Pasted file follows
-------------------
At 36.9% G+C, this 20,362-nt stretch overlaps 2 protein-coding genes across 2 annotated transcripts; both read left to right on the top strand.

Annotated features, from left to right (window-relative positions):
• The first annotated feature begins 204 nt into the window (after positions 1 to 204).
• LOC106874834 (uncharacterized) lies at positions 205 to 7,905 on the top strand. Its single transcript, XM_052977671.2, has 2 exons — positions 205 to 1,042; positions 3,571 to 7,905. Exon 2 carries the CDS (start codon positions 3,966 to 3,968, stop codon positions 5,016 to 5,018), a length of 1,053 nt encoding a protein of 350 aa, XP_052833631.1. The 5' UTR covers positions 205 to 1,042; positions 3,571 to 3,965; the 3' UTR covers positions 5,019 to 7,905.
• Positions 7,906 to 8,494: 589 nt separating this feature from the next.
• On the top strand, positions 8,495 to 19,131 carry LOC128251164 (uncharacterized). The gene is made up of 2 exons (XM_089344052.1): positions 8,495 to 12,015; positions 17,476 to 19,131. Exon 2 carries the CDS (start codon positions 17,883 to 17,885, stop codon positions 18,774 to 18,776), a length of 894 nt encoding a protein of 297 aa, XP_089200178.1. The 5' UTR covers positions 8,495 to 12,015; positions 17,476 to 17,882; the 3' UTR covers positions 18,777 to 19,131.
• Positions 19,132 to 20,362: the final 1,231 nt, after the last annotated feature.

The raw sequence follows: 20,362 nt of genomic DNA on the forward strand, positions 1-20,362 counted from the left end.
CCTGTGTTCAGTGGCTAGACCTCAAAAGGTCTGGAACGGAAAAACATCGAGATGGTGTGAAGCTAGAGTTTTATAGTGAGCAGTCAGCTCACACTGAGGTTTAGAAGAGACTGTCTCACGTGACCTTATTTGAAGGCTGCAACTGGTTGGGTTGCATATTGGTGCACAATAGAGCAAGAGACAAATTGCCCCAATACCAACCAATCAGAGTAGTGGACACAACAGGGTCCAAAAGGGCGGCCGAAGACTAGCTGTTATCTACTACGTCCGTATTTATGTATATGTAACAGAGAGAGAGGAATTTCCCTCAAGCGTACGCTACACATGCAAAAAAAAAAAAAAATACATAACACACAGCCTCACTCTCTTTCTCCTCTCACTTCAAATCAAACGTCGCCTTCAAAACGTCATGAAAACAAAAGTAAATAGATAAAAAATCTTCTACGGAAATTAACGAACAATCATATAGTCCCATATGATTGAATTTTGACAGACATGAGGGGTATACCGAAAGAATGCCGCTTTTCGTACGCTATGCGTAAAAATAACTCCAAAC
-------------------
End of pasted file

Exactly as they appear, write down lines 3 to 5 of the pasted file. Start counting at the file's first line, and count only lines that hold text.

• The first annotated feature begins 204 nt into the window (after positions 1 to 204).
• LOC106874834 (uncharacterized) lies at positions 205 to 7,905 on the top strand. Its single transcript, XM_052977671.2, has 2 exons — positions 205 to 1,042; positions 3,571 to 7,905. Exon 2 carries the CDS (start codon positions 3,966 to 3,968, stop codon positions 5,016 to 5,018), a length of 1,053 nt encoding a protein of 350 aa, XP_052833631.1. The 5' UTR covers positions 205 to 1,042; positions 3,571 to 3,965; the 3' UTR covers positions 5,019 to 7,905.
• Positions 7,906 to 8,494: 589 nt separating this feature from the next.